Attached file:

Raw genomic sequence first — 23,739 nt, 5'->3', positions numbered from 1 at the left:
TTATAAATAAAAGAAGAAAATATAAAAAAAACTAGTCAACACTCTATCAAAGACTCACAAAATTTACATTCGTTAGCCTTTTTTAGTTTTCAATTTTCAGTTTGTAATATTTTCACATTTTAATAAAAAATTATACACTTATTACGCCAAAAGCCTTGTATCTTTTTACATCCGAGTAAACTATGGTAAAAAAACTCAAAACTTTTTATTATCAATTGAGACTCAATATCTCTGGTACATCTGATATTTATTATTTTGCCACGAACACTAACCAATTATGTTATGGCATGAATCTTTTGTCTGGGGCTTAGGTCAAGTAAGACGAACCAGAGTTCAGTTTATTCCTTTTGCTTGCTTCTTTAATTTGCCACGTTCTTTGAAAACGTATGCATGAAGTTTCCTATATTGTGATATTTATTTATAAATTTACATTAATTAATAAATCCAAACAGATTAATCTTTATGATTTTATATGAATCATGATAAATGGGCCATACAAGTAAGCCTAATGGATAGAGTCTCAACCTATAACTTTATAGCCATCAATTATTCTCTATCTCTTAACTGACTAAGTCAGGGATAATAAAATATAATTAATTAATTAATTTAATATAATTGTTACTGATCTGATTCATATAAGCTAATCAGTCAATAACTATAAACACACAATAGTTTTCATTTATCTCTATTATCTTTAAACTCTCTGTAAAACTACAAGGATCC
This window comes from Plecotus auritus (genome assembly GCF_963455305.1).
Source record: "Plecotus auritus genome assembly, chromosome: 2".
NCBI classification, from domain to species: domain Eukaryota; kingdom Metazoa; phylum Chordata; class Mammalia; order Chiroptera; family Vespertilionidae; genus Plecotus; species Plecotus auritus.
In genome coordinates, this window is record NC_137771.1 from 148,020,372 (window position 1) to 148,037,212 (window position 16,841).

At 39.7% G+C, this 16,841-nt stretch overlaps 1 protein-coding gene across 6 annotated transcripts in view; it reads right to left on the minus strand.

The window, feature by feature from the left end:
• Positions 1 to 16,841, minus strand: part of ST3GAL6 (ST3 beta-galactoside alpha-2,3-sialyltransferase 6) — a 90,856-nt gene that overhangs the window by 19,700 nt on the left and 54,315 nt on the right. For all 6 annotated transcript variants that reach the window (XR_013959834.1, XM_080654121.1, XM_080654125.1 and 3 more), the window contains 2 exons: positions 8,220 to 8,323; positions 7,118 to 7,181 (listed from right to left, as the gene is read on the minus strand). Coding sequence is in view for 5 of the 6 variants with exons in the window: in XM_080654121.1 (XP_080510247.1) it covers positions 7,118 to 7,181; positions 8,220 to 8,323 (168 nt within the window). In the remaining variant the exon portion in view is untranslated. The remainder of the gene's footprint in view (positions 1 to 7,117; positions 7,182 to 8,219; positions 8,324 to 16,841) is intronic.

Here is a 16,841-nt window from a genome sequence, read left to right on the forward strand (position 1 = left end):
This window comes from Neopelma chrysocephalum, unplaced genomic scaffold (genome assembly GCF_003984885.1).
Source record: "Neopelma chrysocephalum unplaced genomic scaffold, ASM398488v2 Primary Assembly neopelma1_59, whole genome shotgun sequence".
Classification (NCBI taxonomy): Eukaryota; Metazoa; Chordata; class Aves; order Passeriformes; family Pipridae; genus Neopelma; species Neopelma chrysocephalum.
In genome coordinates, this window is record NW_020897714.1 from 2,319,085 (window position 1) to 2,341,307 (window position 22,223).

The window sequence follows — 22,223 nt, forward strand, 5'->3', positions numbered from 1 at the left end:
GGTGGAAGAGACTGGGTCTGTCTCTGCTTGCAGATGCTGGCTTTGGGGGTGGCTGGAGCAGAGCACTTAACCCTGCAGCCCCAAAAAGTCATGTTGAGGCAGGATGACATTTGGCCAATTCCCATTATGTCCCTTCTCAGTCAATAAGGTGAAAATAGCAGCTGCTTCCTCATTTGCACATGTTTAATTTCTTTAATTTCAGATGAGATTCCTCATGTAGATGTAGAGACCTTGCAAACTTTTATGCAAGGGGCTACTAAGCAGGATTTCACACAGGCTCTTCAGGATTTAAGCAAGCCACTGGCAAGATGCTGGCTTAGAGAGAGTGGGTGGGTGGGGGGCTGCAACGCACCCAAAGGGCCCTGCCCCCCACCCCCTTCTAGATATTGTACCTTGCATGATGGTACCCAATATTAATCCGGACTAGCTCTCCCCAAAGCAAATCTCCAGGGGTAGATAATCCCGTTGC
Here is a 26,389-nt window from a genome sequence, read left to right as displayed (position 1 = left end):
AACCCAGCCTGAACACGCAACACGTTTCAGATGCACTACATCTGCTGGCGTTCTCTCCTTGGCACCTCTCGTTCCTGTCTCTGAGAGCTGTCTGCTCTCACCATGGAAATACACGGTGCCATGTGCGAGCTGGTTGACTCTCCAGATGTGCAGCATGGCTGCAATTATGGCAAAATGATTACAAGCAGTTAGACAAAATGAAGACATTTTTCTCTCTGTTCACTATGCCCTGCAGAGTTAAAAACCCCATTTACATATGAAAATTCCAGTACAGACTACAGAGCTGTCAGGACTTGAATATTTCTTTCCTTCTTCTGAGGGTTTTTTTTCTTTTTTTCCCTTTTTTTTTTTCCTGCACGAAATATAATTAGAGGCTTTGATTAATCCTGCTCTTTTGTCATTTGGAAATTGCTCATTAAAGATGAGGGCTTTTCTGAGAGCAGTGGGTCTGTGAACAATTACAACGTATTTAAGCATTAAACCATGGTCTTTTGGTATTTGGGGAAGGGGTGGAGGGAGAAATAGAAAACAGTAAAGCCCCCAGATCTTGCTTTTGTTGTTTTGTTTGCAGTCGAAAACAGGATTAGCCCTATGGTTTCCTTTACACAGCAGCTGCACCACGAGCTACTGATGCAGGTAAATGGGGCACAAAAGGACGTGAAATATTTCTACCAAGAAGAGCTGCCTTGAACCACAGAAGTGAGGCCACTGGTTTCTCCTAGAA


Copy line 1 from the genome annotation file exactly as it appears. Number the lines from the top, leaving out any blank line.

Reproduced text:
Raw genomic sequence first — 23,739 nt, 5'->3', positions numbered from 1 at the left: